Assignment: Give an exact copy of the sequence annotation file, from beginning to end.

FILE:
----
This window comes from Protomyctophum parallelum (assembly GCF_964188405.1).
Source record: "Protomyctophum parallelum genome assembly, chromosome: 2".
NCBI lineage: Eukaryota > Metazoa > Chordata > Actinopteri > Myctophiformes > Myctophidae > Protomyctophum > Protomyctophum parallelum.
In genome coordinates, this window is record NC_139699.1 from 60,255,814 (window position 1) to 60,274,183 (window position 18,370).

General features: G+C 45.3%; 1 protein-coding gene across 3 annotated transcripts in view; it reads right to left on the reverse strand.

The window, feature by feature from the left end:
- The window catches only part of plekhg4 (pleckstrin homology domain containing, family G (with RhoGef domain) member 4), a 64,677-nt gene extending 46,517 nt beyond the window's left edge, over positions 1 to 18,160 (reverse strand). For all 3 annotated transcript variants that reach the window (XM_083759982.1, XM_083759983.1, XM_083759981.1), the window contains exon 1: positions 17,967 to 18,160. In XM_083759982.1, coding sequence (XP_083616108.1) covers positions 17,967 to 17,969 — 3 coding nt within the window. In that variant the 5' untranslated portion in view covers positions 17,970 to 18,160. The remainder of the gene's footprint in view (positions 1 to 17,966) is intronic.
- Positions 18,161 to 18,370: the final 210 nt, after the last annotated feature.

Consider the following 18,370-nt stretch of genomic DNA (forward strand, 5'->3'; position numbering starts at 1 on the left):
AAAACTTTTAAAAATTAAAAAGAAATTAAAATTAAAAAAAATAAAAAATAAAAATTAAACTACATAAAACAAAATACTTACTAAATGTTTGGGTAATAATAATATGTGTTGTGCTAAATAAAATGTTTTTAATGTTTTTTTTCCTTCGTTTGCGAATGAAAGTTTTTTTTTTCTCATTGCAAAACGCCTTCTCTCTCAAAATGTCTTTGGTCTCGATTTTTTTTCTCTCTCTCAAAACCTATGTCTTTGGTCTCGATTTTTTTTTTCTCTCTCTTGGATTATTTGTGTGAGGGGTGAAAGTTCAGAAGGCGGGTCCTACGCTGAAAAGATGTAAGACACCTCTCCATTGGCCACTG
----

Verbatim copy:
This window comes from Protomyctophum parallelum (assembly GCF_964188405.1).
Source record: "Protomyctophum parallelum genome assembly, chromosome: 2".
NCBI lineage: Eukaryota > Metazoa > Chordata > Actinopteri > Myctophiformes > Myctophidae > Protomyctophum > Protomyctophum parallelum.
In genome coordinates, this window is record NC_139699.1 from 60,255,814 (window position 1) to 60,274,183 (window position 18,370).

General features: G+C 45.3%; 1 protein-coding gene across 3 annotated transcripts in view; it reads right to left on the reverse strand.

The window, feature by feature from the left end:
- The window catches only part of plekhg4 (pleckstrin homology domain containing, family G (with RhoGef domain) member 4), a 64,677-nt gene extending 46,517 nt beyond the window's left edge, over positions 1 to 18,160 (reverse strand). For all 3 annotated transcript variants that reach the window (XM_083759982.1, XM_083759983.1, XM_083759981.1), the window contains exon 1: positions 17,967 to 18,160. In XM_083759982.1, coding sequence (XP_083616108.1) covers positions 17,967 to 17,969 — 3 coding nt within the window. In that variant the 5' untranslated portion in view covers positions 17,970 to 18,160. The remainder of the gene's footprint in view (positions 1 to 17,966) is intronic.
- Positions 18,161 to 18,370: the final 210 nt, after the last annotated feature.

Consider the following 18,370-nt stretch of genomic DNA (forward strand, 5'->3'; position numbering starts at 1 on the left):
AAAACTTTTAAAAATTAAAAAGAAATTAAAATTAAAAAAAATAAAAAATAAAAATTAAACTACATAAAACAAAATACTTACTAAATGTTTGGGTAATAATAATATGTGTTGTGCTAAATAAAATGTTTTTAATGTTTTTTTTCCTTCGTTTGCGAATGAAAGTTTTTTTTTTCTCATTGCAAAACGCCTTCTCTCTCAAAATGTCTTTGGTCTCGATTTTTTTTCTCTCTCTCAAAACCTATGTCTTTGGTCTCGATTTTTTTTTTCTCTCTCTTGGATTATTTGTGTGAGGGGTGAAAGTTCAGAAGGCGGGTCCTACGCTGAAAAGATGTAAGACACCTCTCCATTGGCCACTG